How to like doing chores
How I learned to like chores
I hated household chores as a teenager. Most of the time they were boring, tiring and often linked with the disappointment of my mother who had to remind me of my responsibilities once more. More than one I sneaked by my mother out of the house or into another room, because I knew that I would get the next chore as soon as she noticed me.
When I started living on my own it wasn’t much better at first. I stalled everything as long as possible. I used games and books to divert my eyes from reality, which included chores, to fantasy worlds with “real” challenges.
When I started to work on my strengths and reflect on my shortcomings it became easier to grant my chores the time they deserve. Now I have realized that there are few things where it’s easier to train awareness of the moment and freeing your mind from burdening thoughts better, than when I do dishes by hand. With every plate and every cup I clean, dry off and return to its spot I get a little closer to inner peace.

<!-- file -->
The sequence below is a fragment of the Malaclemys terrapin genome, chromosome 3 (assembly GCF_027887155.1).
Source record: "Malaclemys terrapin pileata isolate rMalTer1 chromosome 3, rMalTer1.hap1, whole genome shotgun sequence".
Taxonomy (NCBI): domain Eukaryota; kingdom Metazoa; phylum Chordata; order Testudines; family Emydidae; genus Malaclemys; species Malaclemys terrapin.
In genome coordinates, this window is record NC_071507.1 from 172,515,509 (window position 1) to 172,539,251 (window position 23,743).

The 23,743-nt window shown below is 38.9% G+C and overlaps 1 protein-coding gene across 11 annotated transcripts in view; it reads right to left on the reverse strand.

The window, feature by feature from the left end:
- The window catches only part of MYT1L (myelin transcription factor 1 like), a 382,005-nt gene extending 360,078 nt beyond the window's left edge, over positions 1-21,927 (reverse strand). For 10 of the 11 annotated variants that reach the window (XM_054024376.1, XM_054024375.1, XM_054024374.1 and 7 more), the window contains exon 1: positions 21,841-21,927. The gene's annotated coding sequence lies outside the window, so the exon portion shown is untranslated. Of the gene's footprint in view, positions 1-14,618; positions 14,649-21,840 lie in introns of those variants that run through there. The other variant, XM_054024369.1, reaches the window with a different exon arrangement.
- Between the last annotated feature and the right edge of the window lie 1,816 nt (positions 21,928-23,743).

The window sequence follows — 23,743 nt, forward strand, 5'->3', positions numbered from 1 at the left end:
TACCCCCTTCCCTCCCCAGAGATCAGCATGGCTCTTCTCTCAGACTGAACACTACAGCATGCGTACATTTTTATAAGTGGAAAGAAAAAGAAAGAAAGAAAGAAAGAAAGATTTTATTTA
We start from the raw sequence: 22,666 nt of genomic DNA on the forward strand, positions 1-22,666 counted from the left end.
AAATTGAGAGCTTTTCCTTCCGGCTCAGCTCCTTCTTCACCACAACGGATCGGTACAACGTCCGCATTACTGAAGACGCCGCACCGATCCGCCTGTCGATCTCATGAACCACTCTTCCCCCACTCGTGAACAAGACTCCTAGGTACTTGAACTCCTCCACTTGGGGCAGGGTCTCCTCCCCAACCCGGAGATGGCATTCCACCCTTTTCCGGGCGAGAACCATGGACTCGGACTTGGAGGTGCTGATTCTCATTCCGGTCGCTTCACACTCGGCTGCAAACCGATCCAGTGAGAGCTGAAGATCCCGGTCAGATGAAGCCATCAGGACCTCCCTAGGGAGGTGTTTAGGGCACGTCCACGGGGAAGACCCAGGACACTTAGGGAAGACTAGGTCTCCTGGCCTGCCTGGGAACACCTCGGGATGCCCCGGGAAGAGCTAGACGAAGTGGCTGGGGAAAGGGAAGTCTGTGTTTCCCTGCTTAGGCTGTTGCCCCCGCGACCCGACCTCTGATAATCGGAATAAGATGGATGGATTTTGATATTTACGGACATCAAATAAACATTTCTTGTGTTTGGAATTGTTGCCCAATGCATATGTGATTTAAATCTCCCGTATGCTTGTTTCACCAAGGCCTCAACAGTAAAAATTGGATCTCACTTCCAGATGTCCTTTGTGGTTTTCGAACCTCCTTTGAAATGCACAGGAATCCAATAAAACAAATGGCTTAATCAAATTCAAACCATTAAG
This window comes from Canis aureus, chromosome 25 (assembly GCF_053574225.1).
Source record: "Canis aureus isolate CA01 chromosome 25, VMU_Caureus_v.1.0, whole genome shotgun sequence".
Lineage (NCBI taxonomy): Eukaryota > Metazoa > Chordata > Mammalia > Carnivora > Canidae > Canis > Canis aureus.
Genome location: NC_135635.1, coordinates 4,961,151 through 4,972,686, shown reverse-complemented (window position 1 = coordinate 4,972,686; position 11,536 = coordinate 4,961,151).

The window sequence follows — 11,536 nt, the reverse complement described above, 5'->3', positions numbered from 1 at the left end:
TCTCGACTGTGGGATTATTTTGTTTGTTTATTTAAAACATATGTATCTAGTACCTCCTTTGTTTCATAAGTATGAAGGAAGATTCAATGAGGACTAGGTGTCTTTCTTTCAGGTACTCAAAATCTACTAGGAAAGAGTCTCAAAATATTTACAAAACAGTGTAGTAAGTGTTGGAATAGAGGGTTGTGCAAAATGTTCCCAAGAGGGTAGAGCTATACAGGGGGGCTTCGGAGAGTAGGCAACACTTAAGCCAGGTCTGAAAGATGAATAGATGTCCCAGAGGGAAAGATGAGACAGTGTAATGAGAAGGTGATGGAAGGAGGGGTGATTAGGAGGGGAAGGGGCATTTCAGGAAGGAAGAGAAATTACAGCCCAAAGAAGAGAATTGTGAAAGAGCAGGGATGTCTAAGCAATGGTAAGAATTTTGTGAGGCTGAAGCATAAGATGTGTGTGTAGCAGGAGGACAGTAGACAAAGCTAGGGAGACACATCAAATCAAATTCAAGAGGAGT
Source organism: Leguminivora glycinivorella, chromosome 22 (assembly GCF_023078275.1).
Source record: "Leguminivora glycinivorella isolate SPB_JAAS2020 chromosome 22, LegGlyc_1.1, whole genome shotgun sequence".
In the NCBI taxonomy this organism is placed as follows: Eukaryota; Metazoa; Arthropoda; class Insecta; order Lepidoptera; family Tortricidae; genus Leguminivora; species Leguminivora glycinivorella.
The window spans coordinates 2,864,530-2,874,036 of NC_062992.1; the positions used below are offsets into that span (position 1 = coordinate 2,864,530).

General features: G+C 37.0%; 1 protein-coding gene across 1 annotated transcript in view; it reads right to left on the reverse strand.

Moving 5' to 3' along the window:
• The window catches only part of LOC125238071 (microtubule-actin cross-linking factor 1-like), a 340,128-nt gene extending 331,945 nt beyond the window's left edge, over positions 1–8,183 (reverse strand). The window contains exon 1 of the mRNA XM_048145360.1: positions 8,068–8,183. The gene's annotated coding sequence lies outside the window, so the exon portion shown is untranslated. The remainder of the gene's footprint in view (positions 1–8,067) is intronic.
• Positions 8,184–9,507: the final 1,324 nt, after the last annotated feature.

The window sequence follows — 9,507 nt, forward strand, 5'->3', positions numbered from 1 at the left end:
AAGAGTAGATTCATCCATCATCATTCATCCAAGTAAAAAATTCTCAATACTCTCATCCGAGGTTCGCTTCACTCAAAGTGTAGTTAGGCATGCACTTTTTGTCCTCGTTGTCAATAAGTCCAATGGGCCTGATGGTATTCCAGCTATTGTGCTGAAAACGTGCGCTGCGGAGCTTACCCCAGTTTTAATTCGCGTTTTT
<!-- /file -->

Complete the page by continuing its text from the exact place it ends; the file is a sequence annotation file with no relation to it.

The sensations, hot water washing around my hands, the sponge that gives way to my grip, the dishtowel lying light and firm in my hand, all help me to focus on reality; on the things actually present in this moment.
At the same time while I do the chores I can actually see my progress after every move I make. The broom cleans the floor with every stroke, the dishes and the space they formerly preoccupied become free to use once more and I can dress myself with the clothes once they have dried off. When I take the time to cook a proper meal, formerly bland ingredients become delicious nourishment and freshly made beds allow for a restful sleep.
For every action there is a definite benefit. I believe a lot of us would like to see that in their daily work, were we rarely see the end result, because we are just a little cog in a big wheel. When we place the right focus on our chores the value of each of our actions becomes apparent again.
We can use household chores as a balancing effect, a reminder that everything we do or leave undone has a value or consequence and as a tool to practice thoughtfulness.